Larry Savage, a retired businessman and former candidate for the Cobb County Commission chair, is fighting an uphill battle to get more public involvement into the financing of the new $672 million Atlanta Braves stadium deal, including the county borrowing up to $397 million without seeking voter approval. I had a cup of coffee recently with Savage to hear him out.
Savage has filed two complaints with the Cobb County Ethics Commission, charging that county commissioners have acted unethically in approving funding for new Braves stadium without the public’s input. Both complaints were summarily dismissed.
“The first complaint was dismissed with minimal discussion,” he says. “The second one seems to have been dismissed with no discussion at all. I was not allowed to speak and the members didn’t ask questions, which I thought was an unusual way to conduct an investigation.”
I found it strange Savage was denied the opportunity to speak when a couple of months later, Cobb attorney Gary Pelphrey was allowed by the ethics commission to make his case on nine separate allegations of ethical misconduct by Chairman Tim Lee. Then members spent time discussing each of the nine complaints before voting unanimously against them all.
I called the ethics board’s attorney, J. Lynn Rainey, for some clarification. Rainey had recused himself from both hearings because he is the attorney for the Cumberland Community Improvement District, which has committed $10 million to the stadium project.
The Code of Ethics is a two-step process,” Rainey says. “The first is an investigative review to look at the substance of the complaint and see if the members form a reasonable belief there may be a violation. If so, they then set a time, date and place for a hearing.”
He concedes the board could have handled the two complaints more consistently. Rainey said that while Mr. Pelphrey was “more assertive” in asking to speak to his complaints and provided more input than that to which he was entitled, he believes the board considered both matters properly.
Rainey tells me that while the ethics commission is required to meet twice a year, this was only the third time the group has heard any formal complaints. Obviously, they are a bit new at this and it showed in the contrast between the Savage and Pelphrey hearings. The Cobb County Ethics Commission clearly needs to get its act together.
Undaunted, Savage continues on. He says the Georgia Constitution is clear the county cannot incur debt without the consent of the voters.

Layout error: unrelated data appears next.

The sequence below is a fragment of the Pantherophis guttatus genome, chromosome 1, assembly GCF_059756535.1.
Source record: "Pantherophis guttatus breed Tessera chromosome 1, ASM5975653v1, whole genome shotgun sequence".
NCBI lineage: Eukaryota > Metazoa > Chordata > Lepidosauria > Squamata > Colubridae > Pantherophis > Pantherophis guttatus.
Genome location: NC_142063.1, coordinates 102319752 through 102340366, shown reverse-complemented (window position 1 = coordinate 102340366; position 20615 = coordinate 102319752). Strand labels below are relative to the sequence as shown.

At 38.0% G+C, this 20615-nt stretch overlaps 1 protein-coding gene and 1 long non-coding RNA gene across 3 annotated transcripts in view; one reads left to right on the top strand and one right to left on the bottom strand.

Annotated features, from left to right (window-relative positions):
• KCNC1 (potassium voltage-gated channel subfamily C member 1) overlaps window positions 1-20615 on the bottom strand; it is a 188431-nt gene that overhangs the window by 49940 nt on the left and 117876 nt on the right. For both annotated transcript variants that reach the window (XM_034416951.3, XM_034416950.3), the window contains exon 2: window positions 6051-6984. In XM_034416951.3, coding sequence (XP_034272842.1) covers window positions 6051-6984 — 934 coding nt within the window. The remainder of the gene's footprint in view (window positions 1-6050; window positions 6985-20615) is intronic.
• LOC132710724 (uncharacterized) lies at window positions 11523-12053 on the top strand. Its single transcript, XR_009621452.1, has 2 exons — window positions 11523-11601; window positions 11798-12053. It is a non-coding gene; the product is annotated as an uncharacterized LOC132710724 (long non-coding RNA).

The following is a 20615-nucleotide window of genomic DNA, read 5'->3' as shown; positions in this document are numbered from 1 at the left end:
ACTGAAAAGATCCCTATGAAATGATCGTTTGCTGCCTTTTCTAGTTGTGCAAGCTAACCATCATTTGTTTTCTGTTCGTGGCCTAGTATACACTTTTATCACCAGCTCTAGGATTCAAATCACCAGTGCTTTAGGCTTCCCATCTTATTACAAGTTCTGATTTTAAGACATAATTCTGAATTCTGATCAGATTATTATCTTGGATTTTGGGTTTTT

“They will claim the county is not incurring debt,” Savage says. “Their cover will be to have the debt issued by the Galleria Authority. However, the Authority doesn’t have any money to pay the debt because they have written into the agreement that their existing properties are not touchable. The only way they get the money is for the county to give it to them.”
Savage says there is also a provision in the state Constitution that the power of taxation cannot be used in servicing the debt of revenue bonds and that such projects are supposed to be self-funding. Revenue bond principal and interest can only be paid with revenue from the project.
“This project will yield about $6 million a year from the Braves in rent,” Savage claims, “and the debt will be about $25 million a year. The difference is going to have to come from the county.”
While the process is complicated, Savage says the issue is simple, “Cobb County either can or cannot take on $400 million in debt without the public’s approval. That is the essential issue. If office holders want to do these things and nobody wants to bear the burden of opposing them, we are setting a dangerous precedent.”
On July 7, Cobb Superior Court Judge Tain Kell will hold a hearing on validation of the bonds to finance the new Braves stadium. Will there be a legal challenge? Savage says, “I hear a lot of people talking about it. I couldn’t begin to afford it. County officials have put out word they have an ample war chest.” But don’t be surprised to see him pursue the issue through until the end, which is likely to be in the Supreme Court of Georgia.
Larry Savage knows the odds are steep but that doesn’t stop him from trying. As we were leaving, I asked him if he felt like Don Quixote tilting at windmills. “No,” he says, “I feel like David fighting Goliath and Goliath has all the rocks.”
I like this guy.
You can reach Dick Yarbrough at firstname.lastname@example.org; at P.O. Box 725373, Atlanta, Georgia 31139; online at dickyarbrough.com or on Facebook at www.facebook.com/dickyarb